In Pursuit of Freedom

How individual glass shops turn their strategies into greater pride and profits

By Drew Vass, Contributing Editor

Over the past couple of decades, the auto glass repair and replacement industries have stolen two words from Websters—“network” and “independents”—making them industry vernacular. Used as opposites, “network” describes businesses that choose to conform to insurance companies’ systems of third-party claims administrators (TPAs) and accept their pricing offers. “Independents,” on the other hand, reject those methods, instead opting to carve out their own customers and prices. Those who’ve made the switch say that “going independent” has its costs (mainly in the difficulties of direct billing and short pays, which we covered in our January-February and March-April editions). But the independent shop owners and managers we spoke to for this article all say it’s totally worth it. Despite those issues, they say there’s endless potential—for more money, more innovation and the ability to be compensated for their level of workmanship.

“We are not members of any network,” says Michael Franklin, co-owner of AmeriPro Auto Glass LLC, headquartered in Jacksonville, Fla. “We set and get paid what we feel is fair and reasonable, not fixed pricing from TPAs or insurance companies.”

Franklin says he started, “with a GlasWeld resin injector and a good pair of shoes,” first approaching used car lots to pitch his services. But eventually, he says, word spread and customers began pouring in. As they did, he had a revelation: Insurance companies were never meant to be customers, nor should they be considered a source of business. Instead, he and other independent shop owners with whom we spoke say that insurance companies should be considered nothing more than a method of payment—just like cash, check or credit. And so, on December 18, 2013, Franklin says his company cut its ties with TPAs—and their network prices—by billing insurance companies direct at a rate that he deemed fair and reasonable for his company.

“The first four to six months were real tough,” he says, when slow pay, short pay and no pay left him struggling to meet bills and payroll. But he just kept chugging. Eventually relief came, most notably when his company was awarded $250,000 in back pay from a dispute with an insurance provider. Then, an unexpected thing happened: they waved the white flag at him.

“They approached us and said, ‘Listen, we don’t want this anymore; y’all don’t want it anymore either. What do we need to do to get this right, move forward and not have these problems in the future?’” Franklin says. “That’s when it first hit us, that, ‘Wait a minute … we just … we really might make some money in this business!’ ”

Today, Franklin says his company has a customer base of more than 27,000. And he can afford to spend around $40,000 per month in marketing and advertising to keep those numbers going. And those dealers he started out with? His company now includes a Dealer Services Division, through which he holds active partnerships with 11 franchised businesses. Through those arrangements, he places customer service reps in dealers’ service lanes, where they greet customers, handle check-ins and install seat covers, all in exchange for auto glass work and referrals. They also assist service writers with drawing up any auto-glass-related work orders.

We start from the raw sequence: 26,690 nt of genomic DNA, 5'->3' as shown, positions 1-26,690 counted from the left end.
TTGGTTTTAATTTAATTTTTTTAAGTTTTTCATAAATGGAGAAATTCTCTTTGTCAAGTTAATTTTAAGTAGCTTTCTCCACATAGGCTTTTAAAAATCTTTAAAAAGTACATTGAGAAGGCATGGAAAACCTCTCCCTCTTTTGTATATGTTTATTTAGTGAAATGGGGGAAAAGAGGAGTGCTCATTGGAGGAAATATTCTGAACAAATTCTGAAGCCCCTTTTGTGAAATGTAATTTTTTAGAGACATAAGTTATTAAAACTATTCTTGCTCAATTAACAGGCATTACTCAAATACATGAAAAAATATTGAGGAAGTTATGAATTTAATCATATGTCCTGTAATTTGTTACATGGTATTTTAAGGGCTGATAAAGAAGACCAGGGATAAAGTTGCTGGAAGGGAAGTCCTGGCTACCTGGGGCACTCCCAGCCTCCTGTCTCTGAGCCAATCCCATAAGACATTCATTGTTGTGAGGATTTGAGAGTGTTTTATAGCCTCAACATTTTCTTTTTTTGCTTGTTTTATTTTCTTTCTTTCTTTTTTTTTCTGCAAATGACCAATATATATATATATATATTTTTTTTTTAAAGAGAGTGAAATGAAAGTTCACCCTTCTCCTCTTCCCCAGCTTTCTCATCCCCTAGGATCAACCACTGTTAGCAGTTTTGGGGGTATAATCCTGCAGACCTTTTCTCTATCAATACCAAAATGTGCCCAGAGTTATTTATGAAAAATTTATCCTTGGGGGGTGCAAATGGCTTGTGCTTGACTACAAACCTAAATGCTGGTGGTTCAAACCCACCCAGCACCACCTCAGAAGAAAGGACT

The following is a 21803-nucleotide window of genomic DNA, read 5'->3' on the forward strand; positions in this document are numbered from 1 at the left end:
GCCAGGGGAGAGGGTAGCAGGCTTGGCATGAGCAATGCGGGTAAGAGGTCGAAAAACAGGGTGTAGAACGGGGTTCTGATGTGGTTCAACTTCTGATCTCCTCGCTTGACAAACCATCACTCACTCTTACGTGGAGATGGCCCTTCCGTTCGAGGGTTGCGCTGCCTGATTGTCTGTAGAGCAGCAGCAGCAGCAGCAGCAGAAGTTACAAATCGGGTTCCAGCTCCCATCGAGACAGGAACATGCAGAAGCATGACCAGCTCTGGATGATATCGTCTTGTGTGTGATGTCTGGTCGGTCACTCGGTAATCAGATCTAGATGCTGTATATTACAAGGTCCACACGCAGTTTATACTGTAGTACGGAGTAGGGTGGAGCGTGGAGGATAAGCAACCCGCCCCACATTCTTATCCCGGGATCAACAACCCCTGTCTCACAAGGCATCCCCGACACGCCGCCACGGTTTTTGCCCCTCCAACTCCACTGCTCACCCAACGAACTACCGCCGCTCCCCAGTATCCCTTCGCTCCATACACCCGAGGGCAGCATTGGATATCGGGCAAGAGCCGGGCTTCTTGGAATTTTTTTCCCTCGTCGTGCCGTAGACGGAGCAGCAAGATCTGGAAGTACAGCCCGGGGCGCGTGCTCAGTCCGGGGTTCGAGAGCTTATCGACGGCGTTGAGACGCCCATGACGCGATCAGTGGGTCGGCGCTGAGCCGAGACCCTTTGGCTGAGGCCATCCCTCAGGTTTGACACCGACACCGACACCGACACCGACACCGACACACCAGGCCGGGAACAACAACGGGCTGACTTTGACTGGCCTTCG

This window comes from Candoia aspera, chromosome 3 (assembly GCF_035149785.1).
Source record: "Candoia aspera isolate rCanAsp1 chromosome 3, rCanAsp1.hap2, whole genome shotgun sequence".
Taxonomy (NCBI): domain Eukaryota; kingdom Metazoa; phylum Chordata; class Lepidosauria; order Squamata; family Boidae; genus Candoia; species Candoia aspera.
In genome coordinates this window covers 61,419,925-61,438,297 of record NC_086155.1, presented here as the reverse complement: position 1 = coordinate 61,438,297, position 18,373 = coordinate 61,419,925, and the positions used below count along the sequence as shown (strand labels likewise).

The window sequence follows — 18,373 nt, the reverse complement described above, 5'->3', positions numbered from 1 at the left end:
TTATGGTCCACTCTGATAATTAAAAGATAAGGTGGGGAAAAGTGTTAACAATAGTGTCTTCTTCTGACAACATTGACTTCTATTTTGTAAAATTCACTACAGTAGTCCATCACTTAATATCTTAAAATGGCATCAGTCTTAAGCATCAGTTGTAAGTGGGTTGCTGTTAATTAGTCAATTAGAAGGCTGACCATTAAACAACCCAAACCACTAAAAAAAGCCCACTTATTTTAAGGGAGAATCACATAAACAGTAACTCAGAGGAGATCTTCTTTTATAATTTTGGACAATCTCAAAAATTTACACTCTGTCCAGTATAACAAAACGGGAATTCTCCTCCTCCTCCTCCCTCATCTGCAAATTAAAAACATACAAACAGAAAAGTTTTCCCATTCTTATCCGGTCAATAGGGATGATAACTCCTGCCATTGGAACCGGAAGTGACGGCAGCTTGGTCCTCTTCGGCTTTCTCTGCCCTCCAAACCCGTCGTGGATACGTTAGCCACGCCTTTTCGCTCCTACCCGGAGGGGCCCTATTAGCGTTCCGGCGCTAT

You’re on Your Own, Kid

Free from insurance companies’ referral networks, independent shops are responsible for generating all of their own customers. And while most owners say they’ve leveraged some of the expected technologies in order to do so—like search engine optimization (SEO), social media and online marketing—above all, they say they’ve gotten to where they are the same way that Franklin did: by finding and pleasing one customer at a time, any way possible. While that may sound low-fi, that’s precisely what marketing expert Hamilton Wallace, of, says they should do as “independents.”

“The good and bad news for the independent shop is—it’s about the old-fashioned method of finding and pleasing one customer at a time,” Wallace explains. “It’s boots on the ground.” The alternative, he says, is just scraping by while “sitting back, waiting for the phone to ring and then doing it for pennies on the dollar.”

Each of the business owners interviewed for this article says he puts his boots on the ground in different ways, but all agree that you’ve got to pick a strategy. And when you’re non-network, everyone agrees that it’s got to include the best possible customer service in order to generate good reviews and referrals.

“I’ve been an entrepreneur type since a very young age—starting with lemonade stands and selling coupons—so this is something I’ve wanted to do since I was very little,” says Josh Dutra, owner of GoToAutoGlass in Wakefield, RI. “I wanted to create a professional service. Instead of worrying about price, I wanted to be able to provide a full, high-quality service and a lifetime warranty on workmanship.”

Meanwhile, unlike network referrals—which everyone agrees are here today and gone tomorrow— if treated right, Dutra says the customers an independent shop drums up for itself can turn into major sources of business.

“You have to view each of your customers as an asset and a resource,” Wallace says. “You’ve got to make every attempt to create a personal connection with each and every one of them, in order to let them know that you’re building your business through referrals.”